6 Fascinating Reasons People Like Mauritian Sega

6 Fascinating Reasons People Like Mauritian Sega

Whether you are shy or social, exhausted or fresh, love to dance or not, you could not stop your feet from moving on the beat while watching the Mauritian Sega dance.

Sega is the musical way of expressing the joy and liveliness of Mauritians today, but it was initially discovered to express pain by enslaved Africans in Mauritius. The Discovery of Sega is another ancient story that involves Britishers enslaving people for their benefit.

History of Sega

Let me take you back to a few hundred years ago when Mauritius was an empty island without any habitat for humans.

In the 16th century, the Dutch attempted to build a colony there many times but finally gave up after failing again. However, they named the island Mauritius. French was already settled on the neighbouring island of Reunion. In 1715, the French discovered Mauritius and renamed it Isle De France. That was the time when Mauritius got its people.

The French brought the enslaved Africans from Reunion to Mauritius. By the early 19th century, the population of Mauritius grew to 75,000, out of which 80% were enslaved Africans. The enslaved Africans were the real founder of Sega.

Africans were living a sad and painful life as enslaved people. On a few occasions, they would come together and dance. Some used to dance while others used to give music through hand-made instruments, and together they used to express the pain they were going through. The combination of both dance and music came to be known as Sega.

Sega Dance

The Sega dance is mainly the movement of hips on the beat rhythmically. Sega usually starts slowly and gradually rises to keep pace with the music and rhythm. The best part about Sega is that it is dynamic and allows dancers to bring their creativity.

Unlike other dance forms, while doing Sega, dancers never leave the ground; their feet constantly touch the ground no matter their movements. Africans danced by dragging their feet along the ground as they would have done in their slave work. This was the symbol of pain in their lives, which they were expressing through Sega.

Although Sega was an expression of pain, it was also a way of joy and freedom. The dance was an escape for the enslaved people from the colonizers and an opportunity to find some pleasure. Sega was a relief for Africans to express pain and gain joy.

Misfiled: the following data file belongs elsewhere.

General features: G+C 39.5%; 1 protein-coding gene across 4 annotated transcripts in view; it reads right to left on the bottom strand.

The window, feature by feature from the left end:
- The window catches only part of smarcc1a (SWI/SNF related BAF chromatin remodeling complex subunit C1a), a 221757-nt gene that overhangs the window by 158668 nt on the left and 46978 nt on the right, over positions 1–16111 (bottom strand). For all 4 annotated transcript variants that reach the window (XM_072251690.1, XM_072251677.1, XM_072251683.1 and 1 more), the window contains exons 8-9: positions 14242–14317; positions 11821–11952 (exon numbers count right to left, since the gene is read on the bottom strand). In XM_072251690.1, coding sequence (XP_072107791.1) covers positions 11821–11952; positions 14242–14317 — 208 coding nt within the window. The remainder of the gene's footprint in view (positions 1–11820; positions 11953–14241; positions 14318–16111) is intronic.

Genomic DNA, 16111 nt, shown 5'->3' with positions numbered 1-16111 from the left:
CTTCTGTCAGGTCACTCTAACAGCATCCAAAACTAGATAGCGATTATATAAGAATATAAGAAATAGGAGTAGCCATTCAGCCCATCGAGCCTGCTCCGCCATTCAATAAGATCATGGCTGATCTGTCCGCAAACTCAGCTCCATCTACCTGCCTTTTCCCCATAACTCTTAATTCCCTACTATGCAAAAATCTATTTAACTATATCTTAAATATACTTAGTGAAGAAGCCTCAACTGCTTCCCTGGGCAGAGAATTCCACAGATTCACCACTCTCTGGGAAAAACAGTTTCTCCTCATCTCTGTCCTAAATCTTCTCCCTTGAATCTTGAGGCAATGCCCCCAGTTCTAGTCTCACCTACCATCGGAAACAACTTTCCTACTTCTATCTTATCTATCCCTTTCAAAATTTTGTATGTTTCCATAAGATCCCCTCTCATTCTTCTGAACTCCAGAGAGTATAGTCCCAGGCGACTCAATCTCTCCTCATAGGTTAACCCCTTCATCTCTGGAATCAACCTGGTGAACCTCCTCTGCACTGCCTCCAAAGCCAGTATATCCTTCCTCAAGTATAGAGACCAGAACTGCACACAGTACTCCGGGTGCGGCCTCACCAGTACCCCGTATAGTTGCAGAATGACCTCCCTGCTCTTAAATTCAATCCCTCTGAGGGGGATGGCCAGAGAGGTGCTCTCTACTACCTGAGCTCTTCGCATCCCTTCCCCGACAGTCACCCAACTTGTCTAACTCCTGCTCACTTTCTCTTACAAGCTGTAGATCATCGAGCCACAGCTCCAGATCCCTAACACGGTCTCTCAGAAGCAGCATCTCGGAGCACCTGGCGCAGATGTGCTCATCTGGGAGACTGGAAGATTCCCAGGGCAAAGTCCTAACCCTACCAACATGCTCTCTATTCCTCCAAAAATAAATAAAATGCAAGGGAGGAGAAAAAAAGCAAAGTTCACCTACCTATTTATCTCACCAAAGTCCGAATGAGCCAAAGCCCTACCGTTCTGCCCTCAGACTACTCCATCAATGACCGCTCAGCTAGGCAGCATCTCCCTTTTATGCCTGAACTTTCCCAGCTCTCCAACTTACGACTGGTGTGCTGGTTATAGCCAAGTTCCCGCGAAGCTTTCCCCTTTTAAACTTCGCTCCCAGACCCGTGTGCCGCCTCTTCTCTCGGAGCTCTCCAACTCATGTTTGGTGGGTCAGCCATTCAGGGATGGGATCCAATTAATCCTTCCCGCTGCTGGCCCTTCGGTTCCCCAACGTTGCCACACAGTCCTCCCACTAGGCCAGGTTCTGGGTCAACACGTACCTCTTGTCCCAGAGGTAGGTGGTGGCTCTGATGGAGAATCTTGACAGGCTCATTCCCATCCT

Sega Music

Talking about Sega music, it was operated through different traditional instruments. One was the Ravanne, a sizeable round instrument made of goat skin. Ravanne forms the heart of rhythm and is usually heated up before playing. Moutia was a simple hand drum, and Marvanne was a type of rattle used to make hard noise.

Sega’s music was not entirely instrumental. Lyrics usually reflect the singer’s feelings and emotions, sung in the Mauritian Creole language.

Popularity of Sega

Sega has not always been popular. As enslaved Africans discovered it, white people looked down upon it. Since the dance involved a sexual element, it was also criticized by the Catholic Church.

Sega was unnoticed until a guy named Jean Alphonse Ravaton sang his first song, “Tamassa”, the first recorded in Mauritius. Tamassa, along with subsequent songs, resulted in the popularity of Sega. Attempts were made to add English in Sega, but the result failed as it could not give rise to the purity of the Creole language.

Evolution of Sega

Sega has become the national dance of Mauritius today. However, today’s Sega is not the same as 19th-century Sega. It has evolved concerning instruments and dance moves. It is combined with the elements of Jazz, Zouk, and Reggae (these are a style of music). Sega, with the addition of the genre Reggae, is known as Seggae.

Reunion has also adapted Sega with its own variations. It is now widespread in Seychelles, Comoros, Mayotte, Rodrigues, and Madagascar islands.

Mauritian Sega is also a tourist spot. Many islands and hotels on the islands entertain tourists through Sega. Sugar Beach, La Pirogue, and Shanti Maurice are a few hotels in Mauritius where you will see Sega dance and be convinced to dance.

Local dancers are hired to entertain the guests while enjoying themselves on the beach or eating in the restaurant. You cannot afford to miss the Sega Dance whenever you visit Mauritius.

What does Sega mean to the Mauritian people?

“Sega is proof that no matter what you do to someone, you cannot take their humanity.”

Benjamin Hobson

To the people of Mauritius, Sega is not just a dance; it is a significant part of their culture as it recalls the beginning of the Mauritius community. Art is the result of the life an artist lives. It is impossible to compare this art with any other art because the artist’s pain may not be the same.

Sega was danced by the men and women whose bodies were sold to Britishers but whose souls remained with them. This is why Sega is also called Soul Dance.

Sega is an expression of pain and joy at the same time.

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Registered in February 2015, YUVA started as a group of enthusiastic individuals, and today it has mobilised thousands of young people with a simple aim of creating a better future for children and youth of Mauritius. At the heart of YUVA’s duty lies the conviction that the collective destinies of the human race are bound together.

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